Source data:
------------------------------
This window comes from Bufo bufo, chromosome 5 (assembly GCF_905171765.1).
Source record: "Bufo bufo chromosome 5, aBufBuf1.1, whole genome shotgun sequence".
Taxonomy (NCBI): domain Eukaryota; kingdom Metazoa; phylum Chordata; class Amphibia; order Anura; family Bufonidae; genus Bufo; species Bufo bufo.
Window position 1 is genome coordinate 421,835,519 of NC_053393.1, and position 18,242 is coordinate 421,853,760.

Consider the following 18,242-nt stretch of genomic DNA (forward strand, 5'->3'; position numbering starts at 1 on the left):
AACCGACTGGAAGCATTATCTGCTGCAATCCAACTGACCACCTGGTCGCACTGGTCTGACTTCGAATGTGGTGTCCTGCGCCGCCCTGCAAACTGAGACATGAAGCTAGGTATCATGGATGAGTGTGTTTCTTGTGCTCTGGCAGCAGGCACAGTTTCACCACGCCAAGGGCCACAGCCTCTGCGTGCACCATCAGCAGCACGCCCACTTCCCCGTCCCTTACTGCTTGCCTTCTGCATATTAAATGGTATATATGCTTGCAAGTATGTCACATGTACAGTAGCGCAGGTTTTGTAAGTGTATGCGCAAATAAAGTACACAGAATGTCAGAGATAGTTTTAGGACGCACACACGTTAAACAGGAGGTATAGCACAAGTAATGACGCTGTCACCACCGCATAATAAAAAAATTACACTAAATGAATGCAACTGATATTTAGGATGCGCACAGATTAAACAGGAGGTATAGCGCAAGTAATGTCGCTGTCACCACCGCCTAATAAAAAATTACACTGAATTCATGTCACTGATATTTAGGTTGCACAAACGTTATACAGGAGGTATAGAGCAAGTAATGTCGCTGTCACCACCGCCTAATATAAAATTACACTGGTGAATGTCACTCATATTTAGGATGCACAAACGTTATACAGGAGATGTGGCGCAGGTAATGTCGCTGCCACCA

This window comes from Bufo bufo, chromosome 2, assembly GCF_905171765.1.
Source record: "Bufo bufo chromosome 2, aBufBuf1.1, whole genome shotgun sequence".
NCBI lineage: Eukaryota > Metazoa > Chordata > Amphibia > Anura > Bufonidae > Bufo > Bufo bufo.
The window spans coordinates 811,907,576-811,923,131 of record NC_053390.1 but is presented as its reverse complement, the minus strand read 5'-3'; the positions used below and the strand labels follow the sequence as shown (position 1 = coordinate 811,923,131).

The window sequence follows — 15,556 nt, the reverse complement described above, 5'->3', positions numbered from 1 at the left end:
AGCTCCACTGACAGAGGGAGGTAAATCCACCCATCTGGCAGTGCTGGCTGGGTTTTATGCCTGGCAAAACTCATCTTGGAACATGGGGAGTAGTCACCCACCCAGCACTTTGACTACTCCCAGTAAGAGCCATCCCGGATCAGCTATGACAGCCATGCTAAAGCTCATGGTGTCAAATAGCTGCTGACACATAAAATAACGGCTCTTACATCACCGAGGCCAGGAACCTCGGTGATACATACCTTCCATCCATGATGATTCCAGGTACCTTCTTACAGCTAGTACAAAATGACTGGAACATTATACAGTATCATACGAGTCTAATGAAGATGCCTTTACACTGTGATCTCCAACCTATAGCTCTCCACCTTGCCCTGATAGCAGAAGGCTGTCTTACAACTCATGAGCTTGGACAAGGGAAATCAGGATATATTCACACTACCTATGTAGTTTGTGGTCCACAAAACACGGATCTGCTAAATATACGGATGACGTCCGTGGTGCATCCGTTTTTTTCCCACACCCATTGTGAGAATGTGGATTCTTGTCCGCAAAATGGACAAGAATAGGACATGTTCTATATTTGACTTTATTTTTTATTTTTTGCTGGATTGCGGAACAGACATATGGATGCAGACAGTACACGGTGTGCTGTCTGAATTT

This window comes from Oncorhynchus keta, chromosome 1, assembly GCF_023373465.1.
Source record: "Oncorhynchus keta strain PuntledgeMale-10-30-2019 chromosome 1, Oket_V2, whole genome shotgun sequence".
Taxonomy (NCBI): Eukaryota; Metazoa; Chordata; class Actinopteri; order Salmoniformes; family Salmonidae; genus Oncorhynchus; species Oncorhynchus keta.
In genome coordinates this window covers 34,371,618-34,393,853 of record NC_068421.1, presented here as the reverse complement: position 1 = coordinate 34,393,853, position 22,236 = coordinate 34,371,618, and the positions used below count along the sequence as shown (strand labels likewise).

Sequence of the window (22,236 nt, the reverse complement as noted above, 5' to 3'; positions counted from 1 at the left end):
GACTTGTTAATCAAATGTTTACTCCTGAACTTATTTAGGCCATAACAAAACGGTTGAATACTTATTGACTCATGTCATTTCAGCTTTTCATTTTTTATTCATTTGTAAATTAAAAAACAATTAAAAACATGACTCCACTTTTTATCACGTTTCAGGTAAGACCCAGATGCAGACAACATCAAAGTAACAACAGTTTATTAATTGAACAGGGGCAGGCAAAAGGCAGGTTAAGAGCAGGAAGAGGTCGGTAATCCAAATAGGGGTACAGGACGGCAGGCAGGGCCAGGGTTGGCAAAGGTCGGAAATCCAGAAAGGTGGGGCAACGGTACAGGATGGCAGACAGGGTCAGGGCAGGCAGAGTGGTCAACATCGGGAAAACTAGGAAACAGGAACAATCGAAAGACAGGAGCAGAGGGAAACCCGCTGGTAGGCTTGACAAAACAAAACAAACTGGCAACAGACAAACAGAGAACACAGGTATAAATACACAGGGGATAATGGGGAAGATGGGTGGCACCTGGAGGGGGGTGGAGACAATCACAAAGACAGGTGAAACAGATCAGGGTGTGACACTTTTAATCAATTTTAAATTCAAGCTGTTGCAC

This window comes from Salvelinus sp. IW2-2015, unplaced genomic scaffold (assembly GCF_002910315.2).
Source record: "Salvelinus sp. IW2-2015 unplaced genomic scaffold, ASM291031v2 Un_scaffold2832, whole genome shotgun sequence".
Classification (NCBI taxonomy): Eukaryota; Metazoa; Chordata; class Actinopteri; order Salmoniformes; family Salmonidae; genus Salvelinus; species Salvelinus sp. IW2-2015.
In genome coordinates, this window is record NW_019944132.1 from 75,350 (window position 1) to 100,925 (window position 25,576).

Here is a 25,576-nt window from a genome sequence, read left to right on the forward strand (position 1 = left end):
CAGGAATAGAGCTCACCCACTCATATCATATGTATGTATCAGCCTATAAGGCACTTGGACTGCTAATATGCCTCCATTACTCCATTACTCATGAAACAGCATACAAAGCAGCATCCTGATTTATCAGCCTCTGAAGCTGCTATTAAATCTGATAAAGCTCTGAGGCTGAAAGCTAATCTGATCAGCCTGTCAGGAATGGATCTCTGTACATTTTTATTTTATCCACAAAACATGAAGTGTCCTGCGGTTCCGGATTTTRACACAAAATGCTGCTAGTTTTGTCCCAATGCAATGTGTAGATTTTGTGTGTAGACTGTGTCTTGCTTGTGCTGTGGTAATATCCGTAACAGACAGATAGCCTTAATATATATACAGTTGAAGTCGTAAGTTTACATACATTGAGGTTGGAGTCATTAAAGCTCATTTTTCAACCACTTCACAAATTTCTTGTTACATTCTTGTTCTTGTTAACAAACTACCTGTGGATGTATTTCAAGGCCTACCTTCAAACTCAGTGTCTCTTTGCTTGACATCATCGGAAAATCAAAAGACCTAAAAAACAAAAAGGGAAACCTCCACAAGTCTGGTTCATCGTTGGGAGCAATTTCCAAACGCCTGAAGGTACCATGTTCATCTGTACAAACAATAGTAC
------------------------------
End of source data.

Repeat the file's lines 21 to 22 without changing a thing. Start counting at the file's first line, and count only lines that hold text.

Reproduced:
Classification (NCBI taxonomy): Eukaryota; Metazoa; Chordata; class Actinopteri; order Salmoniformes; family Salmonidae; genus Salvelinus; species Salvelinus sp. IW2-2015.
In genome coordinates, this window is record NW_019944132.1 from 75,350 (window position 1) to 100,925 (window position 25,576).